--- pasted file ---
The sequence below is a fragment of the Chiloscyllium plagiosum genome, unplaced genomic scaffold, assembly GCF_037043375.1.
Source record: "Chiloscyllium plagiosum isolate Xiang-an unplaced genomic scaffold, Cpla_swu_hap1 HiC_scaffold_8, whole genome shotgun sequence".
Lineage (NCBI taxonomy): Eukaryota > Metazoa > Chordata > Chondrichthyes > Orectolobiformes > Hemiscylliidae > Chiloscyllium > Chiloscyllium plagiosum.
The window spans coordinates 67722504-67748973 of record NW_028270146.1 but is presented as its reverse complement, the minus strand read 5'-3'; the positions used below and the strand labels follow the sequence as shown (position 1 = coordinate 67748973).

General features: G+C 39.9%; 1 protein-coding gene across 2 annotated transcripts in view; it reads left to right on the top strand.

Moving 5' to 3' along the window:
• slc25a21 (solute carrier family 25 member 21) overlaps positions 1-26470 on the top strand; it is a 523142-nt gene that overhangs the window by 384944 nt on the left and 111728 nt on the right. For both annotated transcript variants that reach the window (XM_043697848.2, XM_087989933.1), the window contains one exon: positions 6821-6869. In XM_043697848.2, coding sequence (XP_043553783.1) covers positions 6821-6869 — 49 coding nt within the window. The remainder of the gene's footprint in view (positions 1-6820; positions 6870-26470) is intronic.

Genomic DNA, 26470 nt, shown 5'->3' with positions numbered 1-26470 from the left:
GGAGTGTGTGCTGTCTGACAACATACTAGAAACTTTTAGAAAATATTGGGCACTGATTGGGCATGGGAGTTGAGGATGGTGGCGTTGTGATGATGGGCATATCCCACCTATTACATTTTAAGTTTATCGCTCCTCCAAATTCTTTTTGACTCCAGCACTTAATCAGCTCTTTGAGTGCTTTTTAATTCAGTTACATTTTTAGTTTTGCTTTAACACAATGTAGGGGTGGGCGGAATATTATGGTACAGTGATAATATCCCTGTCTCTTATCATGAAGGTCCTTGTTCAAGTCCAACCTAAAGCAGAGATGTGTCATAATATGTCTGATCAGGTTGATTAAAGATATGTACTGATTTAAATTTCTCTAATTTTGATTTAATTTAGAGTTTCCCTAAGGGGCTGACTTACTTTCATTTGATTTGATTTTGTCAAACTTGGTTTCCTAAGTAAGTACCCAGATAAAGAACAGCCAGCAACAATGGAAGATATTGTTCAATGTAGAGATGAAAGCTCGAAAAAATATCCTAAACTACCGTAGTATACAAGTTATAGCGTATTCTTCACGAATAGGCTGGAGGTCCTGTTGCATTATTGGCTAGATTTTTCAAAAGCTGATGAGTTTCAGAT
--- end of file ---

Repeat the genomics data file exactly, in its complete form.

The sequence below is a fragment of the Chiloscyllium plagiosum genome, unplaced genomic scaffold, assembly GCF_037043375.1.
Source record: "Chiloscyllium plagiosum isolate Xiang-an unplaced genomic scaffold, Cpla_swu_hap1 HiC_scaffold_8, whole genome shotgun sequence".
Lineage (NCBI taxonomy): Eukaryota > Metazoa > Chordata > Chondrichthyes > Orectolobiformes > Hemiscylliidae > Chiloscyllium > Chiloscyllium plagiosum.
The window spans coordinates 67722504-67748973 of record NW_028270146.1 but is presented as its reverse complement, the minus strand read 5'-3'; the positions used below and the strand labels follow the sequence as shown (position 1 = coordinate 67748973).

General features: G+C 39.9%; 1 protein-coding gene across 2 annotated transcripts in view; it reads left to right on the top strand.

Moving 5' to 3' along the window:
• slc25a21 (solute carrier family 25 member 21) overlaps positions 1-26470 on the top strand; it is a 523142-nt gene that overhangs the window by 384944 nt on the left and 111728 nt on the right. For both annotated transcript variants that reach the window (XM_043697848.2, XM_087989933.1), the window contains one exon: positions 6821-6869. In XM_043697848.2, coding sequence (XP_043553783.1) covers positions 6821-6869 — 49 coding nt within the window. The remainder of the gene's footprint in view (positions 1-6820; positions 6870-26470) is intronic.

Genomic DNA, 26470 nt, shown 5'->3' with positions numbered 1-26470 from the left:
GGAGTGTGTGCTGTCTGACAACATACTAGAAACTTTTAGAAAATATTGGGCACTGATTGGGCATGGGAGTTGAGGATGGTGGCGTTGTGATGATGGGCATATCCCACCTATTACATTTTAAGTTTATCGCTCCTCCAAATTCTTTTTGACTCCAGCACTTAATCAGCTCTTTGAGTGCTTTTTAATTCAGTTACATTTTTAGTTTTGCTTTAACACAATGTAGGGGTGGGCGGAATATTATGGTACAGTGATAATATCCCTGTCTCTTATCATGAAGGTCCTTGTTCAAGTCCAACCTAAAGCAGAGATGTGTCATAATATGTCTGATCAGGTTGATTAAAGATATGTACTGATTTAAATTTCTCTAATTTTGATTTAATTTAGAGTTTCCCTAAGGGGCTGACTTACTTTCATTTGATTTGATTTTGTCAAACTTGGTTTCCTAAGTAAGTACCCAGATAAAGAACAGCCAGCAACAATGGAAGATATTGTTCAATGTAGAGATGAAAGCTCGAAAAAATATCCTAAACTACCGTAGTATACAAGTTATAGCGTATTCTTCACGAATAGGCTGGAGGTCCTGTTGCATTATTGGCTAGATTTTTCAAAAGCTGATGAGTTTCAGAT